There is a Zen to this.
Grass smells good then, sweet and earthy.
Swallows dive and dip as my mower’s prow leads on;
They seek the moths that flutter into the air.
SNAP the swallows feast!





 When I was younger and my sons were small,
We played in the grass.
We tumbled down hills,
On our backs,
Watching airplanes and contrails.
They laughed and laughed. I still can hear the bells in their little voices.
Older, they played tag,
Chased friends,
Rolled about with the dog,
Slept in a tent.

 They are men now.



 The two of us remain.
We walk the garden together,
Swishing the blades with our shoes, our toes.

Our lawn brings so many birds:
Robins hop;
Doves wobble;
The killdeer stalks;
And the bluebird sits above,
Waiting for food to show itself.
The birds feast well in this green sea;
They repay me with a thousand songs an hour.

   My yard has few weeds — I do not like them.
Alien and foreign are the ratty clover,
The coarse dandelion, the prickly thistle.
Why do people sneer at weed-free lawns? I do not understand this.




A lawn is a garden, too

The fruit, the petal, the blade… is there a difference?
They are all gifts for us.
Do we approach them?
Arraign them?
Savor them all?
Ought we not them deploy them all in the garden?     

The soul aches for green after many months.
When the geese return and the warblers flit,
And Nature makes the green things green,
There’s a gift, to me, to you,

From God


Laudato si, mi signore, per sora nostra matre terra,
laquale ne sustenta et governa,
et produce diverse fructi
con coloriti flori et herba.

Laudate et benedicite, mi signore,
et rengratiate et servite lo
cum grande humilitate.

( All praise be yours, my Lord, through Sister Earth, our mother,
Who feeds us in her sovereignty and produces
Various fruits and colored flowers and grass.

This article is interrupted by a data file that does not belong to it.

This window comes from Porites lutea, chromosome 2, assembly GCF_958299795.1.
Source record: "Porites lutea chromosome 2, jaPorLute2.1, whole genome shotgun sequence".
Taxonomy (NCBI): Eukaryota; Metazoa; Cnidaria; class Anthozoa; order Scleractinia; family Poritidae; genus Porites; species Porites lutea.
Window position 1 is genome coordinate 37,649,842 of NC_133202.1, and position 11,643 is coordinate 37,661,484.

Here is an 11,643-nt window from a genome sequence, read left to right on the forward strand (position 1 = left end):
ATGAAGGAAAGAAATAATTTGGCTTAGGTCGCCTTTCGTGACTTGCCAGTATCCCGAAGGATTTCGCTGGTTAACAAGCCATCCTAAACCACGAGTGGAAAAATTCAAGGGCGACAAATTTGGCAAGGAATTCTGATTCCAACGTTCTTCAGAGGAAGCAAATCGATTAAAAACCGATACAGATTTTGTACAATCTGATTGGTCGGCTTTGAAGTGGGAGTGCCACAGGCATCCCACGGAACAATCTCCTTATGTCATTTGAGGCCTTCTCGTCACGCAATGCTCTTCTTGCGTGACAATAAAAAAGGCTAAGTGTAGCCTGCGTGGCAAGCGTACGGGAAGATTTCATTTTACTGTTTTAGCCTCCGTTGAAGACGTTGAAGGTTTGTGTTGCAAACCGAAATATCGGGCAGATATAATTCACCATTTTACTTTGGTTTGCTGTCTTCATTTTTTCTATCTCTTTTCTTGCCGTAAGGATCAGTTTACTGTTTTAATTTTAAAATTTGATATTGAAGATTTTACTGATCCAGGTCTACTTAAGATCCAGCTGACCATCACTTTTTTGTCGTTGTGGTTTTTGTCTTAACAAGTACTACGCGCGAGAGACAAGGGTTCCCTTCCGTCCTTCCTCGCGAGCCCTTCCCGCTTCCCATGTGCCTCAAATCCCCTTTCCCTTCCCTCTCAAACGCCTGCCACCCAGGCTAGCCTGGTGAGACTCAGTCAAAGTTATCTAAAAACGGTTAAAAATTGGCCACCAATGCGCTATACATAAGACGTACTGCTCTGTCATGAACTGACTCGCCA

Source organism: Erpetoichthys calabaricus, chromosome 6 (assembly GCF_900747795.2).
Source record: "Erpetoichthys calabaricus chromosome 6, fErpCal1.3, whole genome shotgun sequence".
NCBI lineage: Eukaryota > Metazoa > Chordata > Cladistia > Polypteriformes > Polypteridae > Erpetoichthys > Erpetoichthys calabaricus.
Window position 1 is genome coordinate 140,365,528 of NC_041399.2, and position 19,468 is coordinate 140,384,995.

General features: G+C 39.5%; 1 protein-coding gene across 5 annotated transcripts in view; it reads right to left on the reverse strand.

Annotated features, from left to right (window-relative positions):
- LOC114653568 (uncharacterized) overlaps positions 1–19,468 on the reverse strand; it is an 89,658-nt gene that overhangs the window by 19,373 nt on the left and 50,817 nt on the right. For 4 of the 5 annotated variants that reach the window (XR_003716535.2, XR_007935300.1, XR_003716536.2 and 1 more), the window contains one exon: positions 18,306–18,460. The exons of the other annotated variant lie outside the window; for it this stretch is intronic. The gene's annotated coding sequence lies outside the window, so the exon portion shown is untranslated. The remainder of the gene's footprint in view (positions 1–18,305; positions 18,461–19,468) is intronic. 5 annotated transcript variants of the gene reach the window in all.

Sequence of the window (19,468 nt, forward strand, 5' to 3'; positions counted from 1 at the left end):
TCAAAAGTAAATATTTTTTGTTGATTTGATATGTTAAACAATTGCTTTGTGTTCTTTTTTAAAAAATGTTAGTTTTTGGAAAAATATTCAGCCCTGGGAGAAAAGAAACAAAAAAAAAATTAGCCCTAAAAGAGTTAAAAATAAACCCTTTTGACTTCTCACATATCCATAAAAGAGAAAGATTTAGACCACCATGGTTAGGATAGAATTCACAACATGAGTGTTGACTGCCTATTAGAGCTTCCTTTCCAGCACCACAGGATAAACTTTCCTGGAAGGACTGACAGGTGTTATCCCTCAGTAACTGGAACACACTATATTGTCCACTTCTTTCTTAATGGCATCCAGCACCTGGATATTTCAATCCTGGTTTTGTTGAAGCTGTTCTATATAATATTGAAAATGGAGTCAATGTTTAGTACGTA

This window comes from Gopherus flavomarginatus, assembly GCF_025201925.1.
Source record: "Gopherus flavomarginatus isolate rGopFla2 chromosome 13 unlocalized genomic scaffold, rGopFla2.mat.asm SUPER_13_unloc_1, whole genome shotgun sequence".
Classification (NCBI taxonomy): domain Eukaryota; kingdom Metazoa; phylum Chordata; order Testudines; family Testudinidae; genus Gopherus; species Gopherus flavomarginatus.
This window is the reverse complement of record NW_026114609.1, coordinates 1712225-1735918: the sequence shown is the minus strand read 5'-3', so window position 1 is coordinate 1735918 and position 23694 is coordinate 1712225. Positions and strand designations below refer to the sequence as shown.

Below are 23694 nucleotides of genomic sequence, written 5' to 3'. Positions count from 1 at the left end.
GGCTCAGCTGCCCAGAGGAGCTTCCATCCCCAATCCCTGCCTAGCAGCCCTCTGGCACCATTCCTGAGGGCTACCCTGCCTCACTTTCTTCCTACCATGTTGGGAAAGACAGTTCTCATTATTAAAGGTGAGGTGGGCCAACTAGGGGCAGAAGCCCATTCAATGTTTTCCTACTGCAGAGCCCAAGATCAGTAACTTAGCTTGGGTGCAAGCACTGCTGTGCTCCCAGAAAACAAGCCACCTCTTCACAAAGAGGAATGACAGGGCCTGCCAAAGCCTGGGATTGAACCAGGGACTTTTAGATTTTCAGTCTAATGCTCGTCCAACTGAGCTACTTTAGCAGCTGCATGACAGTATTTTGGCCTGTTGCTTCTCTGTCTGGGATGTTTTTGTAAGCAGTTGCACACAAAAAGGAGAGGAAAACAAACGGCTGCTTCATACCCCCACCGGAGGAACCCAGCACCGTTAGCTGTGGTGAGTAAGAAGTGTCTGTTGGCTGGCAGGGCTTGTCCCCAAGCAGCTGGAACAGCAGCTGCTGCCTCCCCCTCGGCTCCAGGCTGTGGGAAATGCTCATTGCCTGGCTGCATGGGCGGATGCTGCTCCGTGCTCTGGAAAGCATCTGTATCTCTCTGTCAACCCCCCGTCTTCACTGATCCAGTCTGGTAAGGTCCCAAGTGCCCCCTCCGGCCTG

Praise and bless my Lord, and give Him thanks,
And serve Him with great humility. )

— excerpt from the ‘Canticle of Brother Sun and Sister Moon’ by St. Francis of Assisi.

I Wear Old People Sunglasses. From Walgreens.


Last winter I lost my prescription Dolce and Gabbana shades in Cairo. They fell into the Nile when I was making my way up a catwalk to a ferry. I tried to be philosophical about it, rationalizing my loss was an offering to the ancient gods in an exotic place. But I really was upset: I looked GOOD wearing them and they cost a fortune.

Back in the States I couldn’t find a replacement at the optometrist. Oh, they could be specially ordered, but the price was outrageous. Still, I needed sunglasses, so I pulled into Walgreen’s to get an ‘emergency’ pair.




I found these ugly-useful sunglasses that slip over my regular eyeglasses. I checked them out in the little greasy display mirror. I saw an old dude looking back at me. In a hurry, I bought them anyway and tossed them in the car as ‘driving glasses.’

Damn, but these are the best sunglasses I have ever worn! They fit like a dream, are high-UV filtered and they block bright light on all sides. They look godawful, but guess what? I don’t care!  

And so I’ve come to realize this is how one accepts aging: comfort trumps appearance and cost reigns over style. I’m over fifty now and more than halfway through life. Sure, style matters, but now it’s a different, inner style. Appearance is still very important, but I’m not into impressing people at my age. I’ll still draw the lines at those hideous, boxy Senior Shoes from SAS. Well, for now, anyway. Maybe in another twenty years when I’m two inches shorter and my toes are bent, I’ll welcome those, too.

My clunky sunglasses (my wife and I call them ‘sungoggles’) come with several benefits:

  1. The younger adult, who lives with us, takes stuff and never returns any of it, won’t touch them.
  2. My wife bought a pair – they come in only one style – and we can each wear the other’s glasses. They’re andro!
  3. Young people scatter before you in public places.
  4. Or, they hold doors open for you. Sometimes this is a good thing.
  5. And if you’re a person who cannot be in public without eye makeup, just slip one of these babies on if you must leave the house in an emergency.
  6. Finally, they are so ugly, they don’t accessorize at all. Which means they go with everything (if you stop giving a damn about your appearance).